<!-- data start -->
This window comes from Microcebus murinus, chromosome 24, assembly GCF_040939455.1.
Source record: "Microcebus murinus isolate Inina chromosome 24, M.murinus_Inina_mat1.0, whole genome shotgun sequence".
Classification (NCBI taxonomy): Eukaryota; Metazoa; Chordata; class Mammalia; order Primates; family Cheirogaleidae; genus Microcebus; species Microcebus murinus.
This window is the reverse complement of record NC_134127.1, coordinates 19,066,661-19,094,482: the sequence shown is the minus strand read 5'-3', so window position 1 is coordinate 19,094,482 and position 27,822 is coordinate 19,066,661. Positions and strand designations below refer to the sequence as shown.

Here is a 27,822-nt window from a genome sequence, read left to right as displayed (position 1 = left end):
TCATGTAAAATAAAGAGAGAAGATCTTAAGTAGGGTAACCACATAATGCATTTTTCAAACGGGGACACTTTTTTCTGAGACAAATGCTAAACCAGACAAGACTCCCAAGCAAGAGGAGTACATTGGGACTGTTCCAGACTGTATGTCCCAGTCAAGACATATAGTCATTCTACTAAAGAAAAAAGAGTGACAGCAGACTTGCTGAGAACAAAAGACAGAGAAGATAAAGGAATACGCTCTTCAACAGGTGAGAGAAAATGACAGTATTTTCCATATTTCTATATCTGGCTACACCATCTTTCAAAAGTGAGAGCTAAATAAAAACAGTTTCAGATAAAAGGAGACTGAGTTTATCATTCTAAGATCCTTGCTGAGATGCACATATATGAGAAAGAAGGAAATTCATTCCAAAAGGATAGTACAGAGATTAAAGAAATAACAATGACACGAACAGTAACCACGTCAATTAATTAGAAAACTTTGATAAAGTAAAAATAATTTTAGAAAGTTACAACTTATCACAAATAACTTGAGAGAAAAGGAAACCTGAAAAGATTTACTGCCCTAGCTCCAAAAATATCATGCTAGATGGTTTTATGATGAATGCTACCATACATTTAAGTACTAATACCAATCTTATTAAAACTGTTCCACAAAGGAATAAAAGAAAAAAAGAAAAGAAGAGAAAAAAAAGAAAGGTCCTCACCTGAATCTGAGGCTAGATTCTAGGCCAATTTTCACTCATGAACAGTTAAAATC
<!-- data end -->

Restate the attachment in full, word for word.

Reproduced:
This window comes from Microcebus murinus, chromosome 24, assembly GCF_040939455.1.
Source record: "Microcebus murinus isolate Inina chromosome 24, M.murinus_Inina_mat1.0, whole genome shotgun sequence".
Classification (NCBI taxonomy): Eukaryota; Metazoa; Chordata; class Mammalia; order Primates; family Cheirogaleidae; genus Microcebus; species Microcebus murinus.
This window is the reverse complement of record NC_134127.1, coordinates 19,066,661-19,094,482: the sequence shown is the minus strand read 5'-3', so window position 1 is coordinate 19,094,482 and position 27,822 is coordinate 19,066,661. Positions and strand designations below refer to the sequence as shown.

Here is a 27,822-nt window from a genome sequence, read left to right as displayed (position 1 = left end):
TCATGTAAAATAAAGAGAGAAGATCTTAAGTAGGGTAACCACATAATGCATTTTTCAAACGGGGACACTTTTTTCTGAGACAAATGCTAAACCAGACAAGACTCCCAAGCAAGAGGAGTACATTGGGACTGTTCCAGACTGTATGTCCCAGTCAAGACATATAGTCATTCTACTAAAGAAAAAAGAGTGACAGCAGACTTGCTGAGAACAAAAGACAGAGAAGATAAAGGAATACGCTCTTCAACAGGTGAGAGAAAATGACAGTATTTTCCATATTTCTATATCTGGCTACACCATCTTTCAAAAGTGAGAGCTAAATAAAAACAGTTTCAGATAAAAGGAGACTGAGTTTATCATTCTAAGATCCTTGCTGAGATGCACATATATGAGAAAGAAGGAAATTCATTCCAAAAGGATAGTACAGAGATTAAAGAAATAACAATGACACGAACAGTAACCACGTCAATTAATTAGAAAACTTTGATAAAGTAAAAATAATTTTAGAAAGTTACAACTTATCACAAATAACTTGAGAGAAAAGGAAACCTGAAAAGATTTACTGCCCTAGCTCCAAAAATATCATGCTAGATGGTTTTATGATGAATGCTACCATACATTTAAGTACTAATACCAATCTTATTAAAACTGTTCCACAAAGGAATAAAAGAAAAAAAGAAAAGAAGAGAAAAAAAAGAAAGGTCCTCACCTGAATCTGAGGCTAGATTCTAGGCCAATTTTCACTCATGAACAGTTAAAATC